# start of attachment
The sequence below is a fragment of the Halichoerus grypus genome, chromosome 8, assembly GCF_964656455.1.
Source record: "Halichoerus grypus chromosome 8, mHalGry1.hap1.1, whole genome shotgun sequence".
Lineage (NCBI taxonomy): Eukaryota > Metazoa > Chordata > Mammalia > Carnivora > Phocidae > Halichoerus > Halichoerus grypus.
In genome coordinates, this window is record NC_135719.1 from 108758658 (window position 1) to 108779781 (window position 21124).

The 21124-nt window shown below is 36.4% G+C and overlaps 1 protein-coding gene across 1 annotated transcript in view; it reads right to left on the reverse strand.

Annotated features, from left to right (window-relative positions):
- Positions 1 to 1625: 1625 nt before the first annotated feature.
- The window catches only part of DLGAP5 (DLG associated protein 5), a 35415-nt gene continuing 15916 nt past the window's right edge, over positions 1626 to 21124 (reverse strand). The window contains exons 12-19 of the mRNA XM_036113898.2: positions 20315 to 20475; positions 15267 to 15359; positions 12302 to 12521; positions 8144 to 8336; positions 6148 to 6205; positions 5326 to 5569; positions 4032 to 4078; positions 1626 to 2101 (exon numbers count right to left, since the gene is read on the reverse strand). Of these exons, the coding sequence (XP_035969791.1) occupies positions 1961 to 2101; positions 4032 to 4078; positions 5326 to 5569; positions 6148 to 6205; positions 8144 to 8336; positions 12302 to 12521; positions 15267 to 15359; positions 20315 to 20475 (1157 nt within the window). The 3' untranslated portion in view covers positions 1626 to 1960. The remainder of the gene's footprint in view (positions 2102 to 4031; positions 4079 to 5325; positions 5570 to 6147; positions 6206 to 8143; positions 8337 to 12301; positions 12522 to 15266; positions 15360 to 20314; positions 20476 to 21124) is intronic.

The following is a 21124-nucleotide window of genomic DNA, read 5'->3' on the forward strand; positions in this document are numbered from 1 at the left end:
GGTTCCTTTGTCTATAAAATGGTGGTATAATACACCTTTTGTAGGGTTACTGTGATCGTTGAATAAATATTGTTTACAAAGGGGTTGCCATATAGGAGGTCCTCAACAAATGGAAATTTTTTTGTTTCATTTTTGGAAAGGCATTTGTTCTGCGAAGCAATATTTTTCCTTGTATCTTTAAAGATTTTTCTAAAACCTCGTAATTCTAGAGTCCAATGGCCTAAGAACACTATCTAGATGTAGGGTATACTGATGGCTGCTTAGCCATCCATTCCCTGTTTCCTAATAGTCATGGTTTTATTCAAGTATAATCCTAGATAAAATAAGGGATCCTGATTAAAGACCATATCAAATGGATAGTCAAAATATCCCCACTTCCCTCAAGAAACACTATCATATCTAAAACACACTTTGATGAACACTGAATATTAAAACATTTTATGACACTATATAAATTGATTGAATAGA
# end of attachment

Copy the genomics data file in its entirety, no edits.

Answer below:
The sequence below is a fragment of the Halichoerus grypus genome, chromosome 8, assembly GCF_964656455.1.
Source record: "Halichoerus grypus chromosome 8, mHalGry1.hap1.1, whole genome shotgun sequence".
Lineage (NCBI taxonomy): Eukaryota > Metazoa > Chordata > Mammalia > Carnivora > Phocidae > Halichoerus > Halichoerus grypus.
In genome coordinates, this window is record NC_135719.1 from 108758658 (window position 1) to 108779781 (window position 21124).

The 21124-nt window shown below is 36.4% G+C and overlaps 1 protein-coding gene across 1 annotated transcript in view; it reads right to left on the reverse strand.

Annotated features, from left to right (window-relative positions):
- Positions 1 to 1625: 1625 nt before the first annotated feature.
- The window catches only part of DLGAP5 (DLG associated protein 5), a 35415-nt gene continuing 15916 nt past the window's right edge, over positions 1626 to 21124 (reverse strand). The window contains exons 12-19 of the mRNA XM_036113898.2: positions 20315 to 20475; positions 15267 to 15359; positions 12302 to 12521; positions 8144 to 8336; positions 6148 to 6205; positions 5326 to 5569; positions 4032 to 4078; positions 1626 to 2101 (exon numbers count right to left, since the gene is read on the reverse strand). Of these exons, the coding sequence (XP_035969791.1) occupies positions 1961 to 2101; positions 4032 to 4078; positions 5326 to 5569; positions 6148 to 6205; positions 8144 to 8336; positions 12302 to 12521; positions 15267 to 15359; positions 20315 to 20475 (1157 nt within the window). The 3' untranslated portion in view covers positions 1626 to 1960. The remainder of the gene's footprint in view (positions 2102 to 4031; positions 4079 to 5325; positions 5570 to 6147; positions 6206 to 8143; positions 8337 to 12301; positions 12522 to 15266; positions 15360 to 20314; positions 20476 to 21124) is intronic.

The following is a 21124-nucleotide window of genomic DNA, read 5'->3' on the forward strand; positions in this document are numbered from 1 at the left end:
GGTTCCTTTGTCTATAAAATGGTGGTATAATACACCTTTTGTAGGGTTACTGTGATCGTTGAATAAATATTGTTTACAAAGGGGTTGCCATATAGGAGGTCCTCAACAAATGGAAATTTTTTTGTTTCATTTTTGGAAAGGCATTTGTTCTGCGAAGCAATATTTTTCCTTGTATCTTTAAAGATTTTTCTAAAACCTCGTAATTCTAGAGTCCAATGGCCTAAGAACACTATCTAGATGTAGGGTATACTGATGGCTGCTTAGCCATCCATTCCCTGTTTCCTAATAGTCATGGTTTTATTCAAGTATAATCCTAGATAAAATAAGGGATCCTGATTAAAGACCATATCAAATGGATAGTCAAAATATCCCCACTTCCCTCAAGAAACACTATCATATCTAAAACACACTTTGATGAACACTGAATATTAAAACATTTTATGACACTATATAAATTGATTGAATAGA